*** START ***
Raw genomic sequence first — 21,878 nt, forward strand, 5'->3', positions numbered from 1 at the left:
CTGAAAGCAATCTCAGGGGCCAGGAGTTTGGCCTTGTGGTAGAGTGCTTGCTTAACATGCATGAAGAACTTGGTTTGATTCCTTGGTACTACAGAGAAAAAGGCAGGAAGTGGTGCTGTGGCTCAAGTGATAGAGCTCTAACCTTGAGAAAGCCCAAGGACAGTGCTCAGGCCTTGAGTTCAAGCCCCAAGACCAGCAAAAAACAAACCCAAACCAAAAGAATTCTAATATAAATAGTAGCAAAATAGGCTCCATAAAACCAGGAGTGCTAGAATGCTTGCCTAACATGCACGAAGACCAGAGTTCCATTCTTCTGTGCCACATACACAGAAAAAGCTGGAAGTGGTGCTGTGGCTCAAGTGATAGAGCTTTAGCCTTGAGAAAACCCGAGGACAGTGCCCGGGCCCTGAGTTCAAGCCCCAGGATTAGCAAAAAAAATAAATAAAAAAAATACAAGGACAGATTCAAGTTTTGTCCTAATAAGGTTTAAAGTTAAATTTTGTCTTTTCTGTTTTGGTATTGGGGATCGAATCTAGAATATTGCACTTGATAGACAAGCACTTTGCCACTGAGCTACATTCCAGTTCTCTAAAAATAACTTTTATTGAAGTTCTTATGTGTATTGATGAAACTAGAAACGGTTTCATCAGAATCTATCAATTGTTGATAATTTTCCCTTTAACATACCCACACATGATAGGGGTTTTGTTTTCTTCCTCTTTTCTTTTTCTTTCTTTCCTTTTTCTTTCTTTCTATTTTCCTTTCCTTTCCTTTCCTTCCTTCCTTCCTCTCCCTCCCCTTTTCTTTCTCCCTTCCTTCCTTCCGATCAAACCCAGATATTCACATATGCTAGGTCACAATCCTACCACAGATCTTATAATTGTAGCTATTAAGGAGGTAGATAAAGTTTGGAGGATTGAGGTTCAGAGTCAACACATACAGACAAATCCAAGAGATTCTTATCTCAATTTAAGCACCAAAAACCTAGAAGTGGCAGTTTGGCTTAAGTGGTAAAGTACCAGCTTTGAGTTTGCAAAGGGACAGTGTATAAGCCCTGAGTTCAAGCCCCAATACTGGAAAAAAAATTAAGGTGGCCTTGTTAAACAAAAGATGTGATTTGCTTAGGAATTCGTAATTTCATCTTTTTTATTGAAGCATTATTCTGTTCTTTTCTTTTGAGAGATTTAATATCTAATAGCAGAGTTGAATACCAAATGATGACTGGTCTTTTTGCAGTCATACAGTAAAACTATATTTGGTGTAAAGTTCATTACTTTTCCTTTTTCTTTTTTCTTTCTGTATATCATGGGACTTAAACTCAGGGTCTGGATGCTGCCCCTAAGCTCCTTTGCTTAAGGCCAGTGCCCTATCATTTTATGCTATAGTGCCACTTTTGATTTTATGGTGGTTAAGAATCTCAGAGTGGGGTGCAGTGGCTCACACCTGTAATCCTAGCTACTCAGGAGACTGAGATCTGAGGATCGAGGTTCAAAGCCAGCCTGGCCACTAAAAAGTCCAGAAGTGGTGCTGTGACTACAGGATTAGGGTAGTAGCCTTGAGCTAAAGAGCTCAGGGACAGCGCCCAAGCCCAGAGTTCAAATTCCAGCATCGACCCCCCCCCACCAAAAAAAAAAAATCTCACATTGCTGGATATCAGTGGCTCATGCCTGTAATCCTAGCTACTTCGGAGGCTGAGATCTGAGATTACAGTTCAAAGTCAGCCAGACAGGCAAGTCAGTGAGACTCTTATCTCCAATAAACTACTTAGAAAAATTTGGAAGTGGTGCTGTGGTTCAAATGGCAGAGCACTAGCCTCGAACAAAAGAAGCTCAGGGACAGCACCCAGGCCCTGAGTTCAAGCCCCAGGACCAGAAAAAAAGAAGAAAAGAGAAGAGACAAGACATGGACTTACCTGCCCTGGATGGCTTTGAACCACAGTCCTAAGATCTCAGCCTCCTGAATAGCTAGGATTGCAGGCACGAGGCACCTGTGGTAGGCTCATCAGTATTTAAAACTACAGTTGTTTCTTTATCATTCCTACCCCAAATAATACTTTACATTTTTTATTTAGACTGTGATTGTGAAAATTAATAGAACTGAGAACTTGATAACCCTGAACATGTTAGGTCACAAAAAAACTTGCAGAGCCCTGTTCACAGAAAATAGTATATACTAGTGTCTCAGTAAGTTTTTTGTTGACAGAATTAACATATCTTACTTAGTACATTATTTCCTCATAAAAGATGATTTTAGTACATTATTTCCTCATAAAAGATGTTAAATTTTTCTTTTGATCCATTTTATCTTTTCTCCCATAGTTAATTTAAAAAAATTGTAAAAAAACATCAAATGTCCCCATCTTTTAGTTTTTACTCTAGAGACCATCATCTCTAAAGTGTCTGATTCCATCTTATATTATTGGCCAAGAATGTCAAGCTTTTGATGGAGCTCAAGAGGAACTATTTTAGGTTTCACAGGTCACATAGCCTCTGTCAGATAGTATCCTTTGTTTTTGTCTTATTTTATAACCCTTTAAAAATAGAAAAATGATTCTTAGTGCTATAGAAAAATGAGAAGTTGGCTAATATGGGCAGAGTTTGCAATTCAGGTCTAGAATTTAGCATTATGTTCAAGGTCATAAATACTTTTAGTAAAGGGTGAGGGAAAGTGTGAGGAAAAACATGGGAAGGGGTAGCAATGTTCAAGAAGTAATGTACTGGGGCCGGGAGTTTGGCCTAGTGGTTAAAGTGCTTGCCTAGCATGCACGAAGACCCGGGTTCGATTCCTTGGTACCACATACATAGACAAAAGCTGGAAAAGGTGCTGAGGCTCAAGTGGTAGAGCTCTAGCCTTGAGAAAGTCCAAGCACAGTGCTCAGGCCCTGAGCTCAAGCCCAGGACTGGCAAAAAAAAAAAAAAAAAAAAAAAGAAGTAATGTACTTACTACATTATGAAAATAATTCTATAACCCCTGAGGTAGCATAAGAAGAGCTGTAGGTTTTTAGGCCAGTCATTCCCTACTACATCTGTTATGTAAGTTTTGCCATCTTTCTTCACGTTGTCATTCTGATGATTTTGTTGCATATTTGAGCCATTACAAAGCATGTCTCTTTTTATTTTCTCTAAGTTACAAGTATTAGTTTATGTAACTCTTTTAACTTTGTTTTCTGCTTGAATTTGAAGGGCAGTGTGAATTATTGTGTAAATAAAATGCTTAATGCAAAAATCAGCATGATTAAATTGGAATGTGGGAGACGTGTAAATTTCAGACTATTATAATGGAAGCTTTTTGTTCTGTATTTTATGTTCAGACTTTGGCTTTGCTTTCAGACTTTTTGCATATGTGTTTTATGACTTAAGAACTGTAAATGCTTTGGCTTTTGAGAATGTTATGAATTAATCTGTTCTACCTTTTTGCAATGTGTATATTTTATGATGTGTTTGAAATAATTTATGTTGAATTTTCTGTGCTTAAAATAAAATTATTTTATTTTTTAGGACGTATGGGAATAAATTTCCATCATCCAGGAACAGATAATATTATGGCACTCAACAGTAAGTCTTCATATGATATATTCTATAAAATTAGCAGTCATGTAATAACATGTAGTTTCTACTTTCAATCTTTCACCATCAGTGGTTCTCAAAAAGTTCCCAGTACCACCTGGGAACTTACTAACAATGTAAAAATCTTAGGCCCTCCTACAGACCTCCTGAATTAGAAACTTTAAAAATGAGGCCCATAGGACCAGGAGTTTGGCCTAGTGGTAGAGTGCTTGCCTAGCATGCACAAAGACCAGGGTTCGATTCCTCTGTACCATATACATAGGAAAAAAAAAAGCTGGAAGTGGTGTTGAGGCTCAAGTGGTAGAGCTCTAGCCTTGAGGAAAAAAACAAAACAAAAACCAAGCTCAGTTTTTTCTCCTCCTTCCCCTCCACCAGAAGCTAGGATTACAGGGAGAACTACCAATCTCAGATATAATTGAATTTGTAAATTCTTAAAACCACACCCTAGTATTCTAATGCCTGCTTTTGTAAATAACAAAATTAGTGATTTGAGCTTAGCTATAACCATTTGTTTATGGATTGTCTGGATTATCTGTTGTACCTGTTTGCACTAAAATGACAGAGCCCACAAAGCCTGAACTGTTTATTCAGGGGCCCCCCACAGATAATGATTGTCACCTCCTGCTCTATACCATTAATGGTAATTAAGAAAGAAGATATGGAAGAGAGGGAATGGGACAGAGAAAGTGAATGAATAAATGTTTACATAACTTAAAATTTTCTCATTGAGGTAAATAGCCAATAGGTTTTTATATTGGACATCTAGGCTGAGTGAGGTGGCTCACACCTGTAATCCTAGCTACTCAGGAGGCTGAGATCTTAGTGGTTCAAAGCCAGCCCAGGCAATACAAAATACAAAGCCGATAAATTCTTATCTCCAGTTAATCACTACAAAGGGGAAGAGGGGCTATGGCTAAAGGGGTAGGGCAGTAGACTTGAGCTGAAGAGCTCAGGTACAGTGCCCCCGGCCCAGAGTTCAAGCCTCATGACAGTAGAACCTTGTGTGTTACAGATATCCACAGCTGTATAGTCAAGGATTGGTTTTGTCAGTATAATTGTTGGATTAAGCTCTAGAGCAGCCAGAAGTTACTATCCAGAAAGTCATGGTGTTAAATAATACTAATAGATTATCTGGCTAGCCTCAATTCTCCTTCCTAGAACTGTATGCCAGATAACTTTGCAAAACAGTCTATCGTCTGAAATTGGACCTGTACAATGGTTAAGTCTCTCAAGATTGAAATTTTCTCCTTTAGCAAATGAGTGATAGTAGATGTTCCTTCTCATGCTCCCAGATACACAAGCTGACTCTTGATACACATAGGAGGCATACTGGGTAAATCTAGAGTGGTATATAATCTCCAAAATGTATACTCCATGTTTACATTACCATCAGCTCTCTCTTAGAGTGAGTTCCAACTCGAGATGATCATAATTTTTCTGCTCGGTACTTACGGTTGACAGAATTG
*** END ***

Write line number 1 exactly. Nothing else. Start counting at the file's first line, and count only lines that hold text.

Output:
Raw genomic sequence first — 21,878 nt, forward strand, 5'->3', positions numbered from 1 at the left: